Bonner County prepares to adopt 2021 budget

Public hearings set for Aug. 24

By Lyndsie Kiebert
Reader Staff

The sum of budgeted expenditures between the FY2020 and FY2021 Bonner County budgets are remaining largely the same — $64.2 million and $64 million, respectively — as the county prepares to adopt a budget for the coming year during public hearings on Monday, Aug. 24.

The county will not increase property taxes the allotted annual 3% for the third year in a row, but will take taxes on new construction. Additionally, Bonner County Clerk Mike Rosedale told the Reader that the commissioners have decided to waive this year’s foregone taxes, meaning that future boards will not be able to use the 3% tax increase not implemented for 2021.

Bonner Co. Commissioners Dan McDonald, left, Jeff Connolly, center, and Steven Bradshaw, right, at a public hearing on proposed business property tax exemptions May 10. Photo by Lyndsie Kiebert.

“Foregone is the amount of money … that we are eligible to increase our taxes by, but don’t. We can save up that ‘potential’ tax amount over time, which could become a very large amount,” Rosedale said. “Our commissioners wanted to limit the potential liability of our county taxpayers and waive the 3% from what we could have used this year. Thus, our foregone will remain the same overall from last year, and not grow larger. The exposure to future boards using the foregone is now kept in check, as this year’s 3% will forever be gone.”

According to Rosedale, “[COVID-19] has reinforced Bonner County’s desire to not increase taxes again.” He said that while some revenue streams have decreased, others have stayed consistent and some — such as the share of tax receipts — have increased.

“In all we’re very aware of everyone’s financial stress and are trying to make sure Bonner County does not add to their stress, which is why we’re not raising taxes, even for [cost-of-living adjustments],” he said. “Even as we publish this budget, we are very aware that things could change and will respond appropriately if revenues drop materially.”

While salaries were the talk of the county during last year’s budget season, such drastic increases aren’t apparent in the proposed 2021 budget. Human Resources Director Cindy Binkerd said the county engaged a third-party consulting agency, AmeriBen, in 2020 to gauge how county wages and benefits stacked up against the outside market. AmeriBen determined that Bonner County was “lagging behind by an average of approximately 2%” across departments — a difference made up when commissioners approved a 3% merit raise for all county employees in 2021.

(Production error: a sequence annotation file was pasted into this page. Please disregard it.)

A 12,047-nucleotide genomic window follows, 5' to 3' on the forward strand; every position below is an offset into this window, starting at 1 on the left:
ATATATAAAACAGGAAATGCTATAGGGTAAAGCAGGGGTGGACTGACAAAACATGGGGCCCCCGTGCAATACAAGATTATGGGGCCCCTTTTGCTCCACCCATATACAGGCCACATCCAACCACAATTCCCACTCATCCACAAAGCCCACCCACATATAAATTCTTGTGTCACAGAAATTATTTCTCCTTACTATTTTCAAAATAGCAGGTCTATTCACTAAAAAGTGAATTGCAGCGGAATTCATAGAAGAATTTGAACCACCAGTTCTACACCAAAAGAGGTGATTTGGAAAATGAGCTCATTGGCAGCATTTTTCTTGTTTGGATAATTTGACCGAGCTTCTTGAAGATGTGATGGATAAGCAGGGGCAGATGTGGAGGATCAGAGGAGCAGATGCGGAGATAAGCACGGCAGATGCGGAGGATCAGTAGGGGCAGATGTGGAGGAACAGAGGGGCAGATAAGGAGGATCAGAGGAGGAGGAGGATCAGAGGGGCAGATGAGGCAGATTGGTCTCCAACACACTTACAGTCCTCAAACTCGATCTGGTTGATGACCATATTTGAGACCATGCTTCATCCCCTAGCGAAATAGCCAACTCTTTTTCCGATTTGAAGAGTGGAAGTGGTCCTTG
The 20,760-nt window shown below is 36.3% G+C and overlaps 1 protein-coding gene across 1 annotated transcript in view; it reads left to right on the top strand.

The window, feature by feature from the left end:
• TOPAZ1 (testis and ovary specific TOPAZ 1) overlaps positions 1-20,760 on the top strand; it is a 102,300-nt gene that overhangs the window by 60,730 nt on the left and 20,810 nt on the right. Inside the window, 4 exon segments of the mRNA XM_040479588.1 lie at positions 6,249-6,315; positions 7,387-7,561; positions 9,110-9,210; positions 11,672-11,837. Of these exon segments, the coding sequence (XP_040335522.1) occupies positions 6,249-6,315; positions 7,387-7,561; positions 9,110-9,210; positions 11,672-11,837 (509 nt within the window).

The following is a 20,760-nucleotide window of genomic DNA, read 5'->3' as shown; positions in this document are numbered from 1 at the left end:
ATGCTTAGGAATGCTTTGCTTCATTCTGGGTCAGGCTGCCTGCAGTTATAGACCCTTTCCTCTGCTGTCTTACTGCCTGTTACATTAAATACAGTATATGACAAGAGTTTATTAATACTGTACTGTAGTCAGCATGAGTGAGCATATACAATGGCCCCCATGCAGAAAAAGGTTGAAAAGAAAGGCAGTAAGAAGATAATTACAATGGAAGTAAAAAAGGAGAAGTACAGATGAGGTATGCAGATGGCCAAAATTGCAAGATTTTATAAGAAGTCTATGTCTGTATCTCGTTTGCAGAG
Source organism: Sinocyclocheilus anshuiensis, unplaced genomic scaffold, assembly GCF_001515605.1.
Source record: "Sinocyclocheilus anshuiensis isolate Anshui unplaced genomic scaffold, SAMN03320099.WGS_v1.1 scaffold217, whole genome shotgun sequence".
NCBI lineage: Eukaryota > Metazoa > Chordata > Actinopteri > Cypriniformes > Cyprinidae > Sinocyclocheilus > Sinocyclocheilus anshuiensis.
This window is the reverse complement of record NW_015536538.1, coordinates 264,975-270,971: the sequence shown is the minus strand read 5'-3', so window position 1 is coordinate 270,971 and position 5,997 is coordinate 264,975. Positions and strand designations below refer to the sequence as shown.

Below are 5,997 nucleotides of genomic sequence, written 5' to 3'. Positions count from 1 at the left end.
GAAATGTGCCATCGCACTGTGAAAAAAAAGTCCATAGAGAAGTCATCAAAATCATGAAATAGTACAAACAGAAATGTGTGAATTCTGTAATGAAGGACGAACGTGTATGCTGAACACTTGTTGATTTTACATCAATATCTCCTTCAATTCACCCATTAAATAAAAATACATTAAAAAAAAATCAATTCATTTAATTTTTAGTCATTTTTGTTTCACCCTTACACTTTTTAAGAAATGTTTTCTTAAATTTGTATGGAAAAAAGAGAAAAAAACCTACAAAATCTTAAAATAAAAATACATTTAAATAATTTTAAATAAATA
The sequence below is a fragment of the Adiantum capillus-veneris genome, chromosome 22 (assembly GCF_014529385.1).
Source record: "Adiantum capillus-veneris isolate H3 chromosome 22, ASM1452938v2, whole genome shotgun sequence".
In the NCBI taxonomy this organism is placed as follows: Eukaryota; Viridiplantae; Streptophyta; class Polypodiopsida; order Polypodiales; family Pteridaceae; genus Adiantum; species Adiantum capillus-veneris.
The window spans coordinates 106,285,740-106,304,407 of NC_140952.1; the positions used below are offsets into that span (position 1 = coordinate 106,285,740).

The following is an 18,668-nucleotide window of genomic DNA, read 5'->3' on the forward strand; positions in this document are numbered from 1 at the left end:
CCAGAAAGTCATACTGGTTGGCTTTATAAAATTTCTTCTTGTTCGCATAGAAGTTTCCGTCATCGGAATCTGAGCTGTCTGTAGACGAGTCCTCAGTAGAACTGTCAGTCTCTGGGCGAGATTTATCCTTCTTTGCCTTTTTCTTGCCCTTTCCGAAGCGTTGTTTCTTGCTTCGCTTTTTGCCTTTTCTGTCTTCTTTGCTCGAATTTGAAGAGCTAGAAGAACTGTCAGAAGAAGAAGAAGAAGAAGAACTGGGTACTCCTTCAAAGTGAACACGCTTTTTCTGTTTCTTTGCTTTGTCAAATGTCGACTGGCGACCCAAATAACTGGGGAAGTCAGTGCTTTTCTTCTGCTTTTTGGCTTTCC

Binkerd also noted that county law enforcement will see “market adjustments” in the coming year, and “nothing has changed with the elected officials’ salaries” — though they will receive the 3% proposed merit raise.

The most notable jump in funding for FY2021 appears in the Justice Fund, which has increased by more than $3 million since 2019.

Rosedale said that substantial increase is due to “small annual wages increases,” “a concerted effort” to retain Bonner County Sheriff’s Office employees with market-competitive salaries, “major technology implementations” for BCSO and the Public Defender’s office, increased staffing requirements for the Public Defender and court, as well as a new District Court judge.

“And lastly, we can’t control who brings suits against us, which we must defend to save from having to pay otherwise much higher costs,” Rosedale said.

The county has also played the role of plaintiff throughout 2020, as its suit against the city of Sandpoint regarding The Festival at Sandpoint gun ban — filed in September 2019 — had accrued $117,631 in legal fees as of Aug. 6.

The county is also preparing to tap $800,000 in Statutory Reserve funds in FY2021, split evenly between the General and Justice funds. Rosedale said that money is not allocated toward any planned expenditure, but is intended as an “emergency fund.”

“The way Idaho Code is set up, if we don’t have it budgeted it is very difficult to increase the budget if an emergency does pop up, with a few exceptions,” he said. “We budget this so that if there is a problem, we can deal with it more easily.”

The county spent Statutory Reserve funds in 2020 — about $752,000 between the General and Justice funds — but not in 2018 or 2019.

Bonner County EMS, which budgets separately from all other departments, has allocated $4.1 million for FY2021, which is just over the estimated $3.9 million spent in 2020.

Public hearings regarding the proposed budgets are scheduled for 10 a.m. and 6 p.m. on Monday, Aug. 24 in the first floor conference room at the Bonner County Administration Building, 1500 Highway 2 in Sandpoint. In-person attendance is allowed, and each hearing will also be live streamed on Zoom. Information needed to join via Zoom will be published prior to the hearings on

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